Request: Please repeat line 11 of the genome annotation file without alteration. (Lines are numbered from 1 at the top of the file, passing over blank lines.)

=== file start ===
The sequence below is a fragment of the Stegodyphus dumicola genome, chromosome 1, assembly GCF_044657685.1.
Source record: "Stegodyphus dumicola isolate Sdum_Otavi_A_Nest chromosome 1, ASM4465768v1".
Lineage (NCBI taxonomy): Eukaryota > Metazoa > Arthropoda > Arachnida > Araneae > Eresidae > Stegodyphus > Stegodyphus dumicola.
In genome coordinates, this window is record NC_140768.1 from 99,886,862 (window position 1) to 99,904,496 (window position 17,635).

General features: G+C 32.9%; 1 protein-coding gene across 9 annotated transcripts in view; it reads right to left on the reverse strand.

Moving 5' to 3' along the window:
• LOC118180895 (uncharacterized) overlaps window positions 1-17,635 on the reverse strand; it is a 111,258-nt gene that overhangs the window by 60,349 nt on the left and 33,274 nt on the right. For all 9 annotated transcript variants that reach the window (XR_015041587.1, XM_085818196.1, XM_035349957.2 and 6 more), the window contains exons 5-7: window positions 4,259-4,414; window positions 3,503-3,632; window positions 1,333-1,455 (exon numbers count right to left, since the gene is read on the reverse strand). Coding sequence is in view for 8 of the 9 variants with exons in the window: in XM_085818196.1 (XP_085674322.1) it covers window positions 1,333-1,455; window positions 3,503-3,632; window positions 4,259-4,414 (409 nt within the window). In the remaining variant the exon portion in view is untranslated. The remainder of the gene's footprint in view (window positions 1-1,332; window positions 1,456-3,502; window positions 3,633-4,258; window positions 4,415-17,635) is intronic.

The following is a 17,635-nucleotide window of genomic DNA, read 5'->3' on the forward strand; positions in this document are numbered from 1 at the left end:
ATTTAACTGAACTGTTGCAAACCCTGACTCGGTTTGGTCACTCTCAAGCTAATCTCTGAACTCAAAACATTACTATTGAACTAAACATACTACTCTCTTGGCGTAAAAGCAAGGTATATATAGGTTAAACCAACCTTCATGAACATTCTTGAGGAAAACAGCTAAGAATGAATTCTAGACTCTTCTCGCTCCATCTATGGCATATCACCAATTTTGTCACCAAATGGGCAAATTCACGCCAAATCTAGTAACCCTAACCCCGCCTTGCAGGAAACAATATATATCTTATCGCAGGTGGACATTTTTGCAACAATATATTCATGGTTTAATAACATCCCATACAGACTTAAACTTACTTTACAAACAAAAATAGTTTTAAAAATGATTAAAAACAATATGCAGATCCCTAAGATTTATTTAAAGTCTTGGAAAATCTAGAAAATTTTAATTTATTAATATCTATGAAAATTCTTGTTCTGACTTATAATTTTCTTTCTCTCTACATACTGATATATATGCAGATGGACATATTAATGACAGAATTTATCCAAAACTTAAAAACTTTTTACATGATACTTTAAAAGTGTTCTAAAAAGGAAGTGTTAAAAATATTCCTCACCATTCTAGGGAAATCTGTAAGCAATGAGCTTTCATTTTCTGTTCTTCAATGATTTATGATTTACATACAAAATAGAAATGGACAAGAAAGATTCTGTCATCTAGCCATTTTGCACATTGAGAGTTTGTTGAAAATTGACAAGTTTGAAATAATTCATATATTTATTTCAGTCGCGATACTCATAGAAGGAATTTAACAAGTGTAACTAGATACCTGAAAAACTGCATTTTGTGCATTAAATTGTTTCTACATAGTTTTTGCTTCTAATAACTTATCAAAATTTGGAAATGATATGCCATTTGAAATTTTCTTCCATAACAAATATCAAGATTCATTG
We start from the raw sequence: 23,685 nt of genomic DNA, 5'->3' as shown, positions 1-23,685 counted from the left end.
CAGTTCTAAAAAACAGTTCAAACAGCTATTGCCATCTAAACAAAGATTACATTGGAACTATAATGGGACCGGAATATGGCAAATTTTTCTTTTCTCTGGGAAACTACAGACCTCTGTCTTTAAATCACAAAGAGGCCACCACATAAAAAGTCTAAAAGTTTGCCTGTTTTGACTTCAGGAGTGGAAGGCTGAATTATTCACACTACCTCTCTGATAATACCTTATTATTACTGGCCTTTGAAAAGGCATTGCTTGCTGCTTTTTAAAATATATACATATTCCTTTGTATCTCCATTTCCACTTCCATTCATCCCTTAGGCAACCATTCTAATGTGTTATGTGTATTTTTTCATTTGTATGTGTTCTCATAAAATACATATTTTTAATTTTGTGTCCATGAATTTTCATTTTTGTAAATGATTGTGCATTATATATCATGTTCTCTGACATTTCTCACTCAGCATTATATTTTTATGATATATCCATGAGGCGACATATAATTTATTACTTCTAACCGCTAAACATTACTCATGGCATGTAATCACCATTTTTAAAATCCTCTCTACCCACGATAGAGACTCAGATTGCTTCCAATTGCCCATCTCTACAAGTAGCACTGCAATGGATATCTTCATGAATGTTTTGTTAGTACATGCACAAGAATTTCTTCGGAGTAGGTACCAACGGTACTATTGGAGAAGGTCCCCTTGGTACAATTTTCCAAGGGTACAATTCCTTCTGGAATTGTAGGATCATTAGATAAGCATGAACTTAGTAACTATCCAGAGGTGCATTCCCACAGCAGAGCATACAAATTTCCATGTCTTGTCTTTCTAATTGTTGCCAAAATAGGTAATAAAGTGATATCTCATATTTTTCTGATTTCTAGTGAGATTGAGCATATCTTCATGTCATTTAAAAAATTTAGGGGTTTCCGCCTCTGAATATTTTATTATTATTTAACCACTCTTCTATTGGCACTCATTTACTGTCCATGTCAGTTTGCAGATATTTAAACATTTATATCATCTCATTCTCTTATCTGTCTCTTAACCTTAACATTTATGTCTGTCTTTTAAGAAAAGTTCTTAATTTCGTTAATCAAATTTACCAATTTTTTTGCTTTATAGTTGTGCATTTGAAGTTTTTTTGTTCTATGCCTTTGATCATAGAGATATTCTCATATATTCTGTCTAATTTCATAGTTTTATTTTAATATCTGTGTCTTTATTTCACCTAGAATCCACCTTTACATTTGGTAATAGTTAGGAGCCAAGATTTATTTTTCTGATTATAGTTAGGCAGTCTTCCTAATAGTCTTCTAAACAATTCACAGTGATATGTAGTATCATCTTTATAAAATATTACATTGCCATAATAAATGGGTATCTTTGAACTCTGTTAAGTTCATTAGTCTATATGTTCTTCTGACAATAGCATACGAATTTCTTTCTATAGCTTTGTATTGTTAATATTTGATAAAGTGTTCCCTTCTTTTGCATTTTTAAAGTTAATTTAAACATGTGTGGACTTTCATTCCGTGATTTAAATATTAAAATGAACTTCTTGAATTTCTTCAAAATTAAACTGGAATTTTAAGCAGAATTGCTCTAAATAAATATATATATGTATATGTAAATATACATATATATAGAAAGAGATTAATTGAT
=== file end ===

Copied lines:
CAGTTCTAAAAAACAGTTCAAACAGCTATTGCCATCTAAACAAAGATTACATTGGAACTATAATGGGACCGGAATATGGCAAATTTTTCTTTTCTCTGGGAAACTACAGACCTCTGTCTTTAAATCACAAAGAGGCCACCACATAAAAAGTCTAAAAGTTTGCCTGTTTTGACTTCAGGAGTGGAAGGCTGAATTATTCACACTACCTCTCTGATAATACCTTATTATTACTGGCCTTTGAAAAGGCATTGCTTGCTGCTTTTTAAAATATATACATATTCCTTTGTATCTCCATTTCCACTTCCATTCATCCCTTAGGCAACCATTCTAATGTGTTATGTGTATTTTTTCATTTGTATGTGTTCTCATAAAATACATATTTTTAATTTTGTGTCCATGAATTTTCATTTTTGTAAATGATTGTGCATTATATATCATGTTCTCTGACATTTCTCACTCAGCATTATATTTTTATGATATATCCATGAGGCGACATATAATTTATTACTTCTAACCGCTAAACATTACTCATGGCATGTAATCACCATTTTTAAAATCCTCTCTACCCACGATAGAGACTCAGATTGCTTCCAATTGCCCATCTCTACAAGTAGCACTGCAATGGATATCTTCATGAATGTTTTGTTAGTACATGCACAAGAATTTCTTCGGAGTAGGTACCAACGGTACTATTGGAGAAGGTCCCCTTGGTACAATTTTCCAAGGGTACAATTCCTTCTGGAATTGTAGGATCATTAGATAAGCATGAACTTAGTAACTATCCAGAGGTGCATTCCCACAGCAGAGCATACAAATTTCCATGTCTTGTCTTTCTAATTGTTGCCAAAATAGGTAATAAAGTGATATCTCATATTTTTCTGATTTCTAGTGAGATTGAGCATATCTTCATGTCATTTAAAAAATTTAGGGGTTTCCGCCTCTGAATATTTTATTATTATTTAACCACTCTTCTATTGGCACTCATTTACTGTCCATGTCAGTTTGCAGATATTTAAACATTTATATCATCTCATTCTCTTATCTGTCTCTTAACCTTAACATTTATGTCTGTCTTTTAAGAAAAGTTCTTAATTTCGTTAATCAAATTTACCAATTTTTTTGCTTTATAGTTGTGCATTTGAAGTTTTTTTGTTCTATGCCTTTGATCATAGAGATATTCTCATATATTCTGTCTAATTTCATAGTTTTATTTTAATATCTGTGTCTTTATTTCACCTAGAATCCACCTTTACATTTGGTAATAGTTAGGAGCCAAGATTTATTTTTCTGATTATAGTTAGGCAGTCTTCCTAATAGTCTTCTAAACAATTCACAGTGATATGTAGTATCATCTTTATAAAATATTACATTGCCATAATAAATGGGTATCTTTGAACTCTGTTAAGTTCATTAGTCTATATGTTCTTCTGACAATAGCATACGAATTTCTTTCTATAGCTTTGTATTGTTAATATTTGATAAAGTGTTCCCTTCTTTTGCATTTTTAAAGTTAATTTAAACATGTGTGGACTTTCATTCCGTGATTTAAATATTAAAATGAACTTCTTGAATTTCTTCAAAATTAAACTGGAATTTTAAGCAGAATTGCTCTAAATAAATATATATATGTATATGTAAATATACATATATATAGAAAGAGATTAATTGAT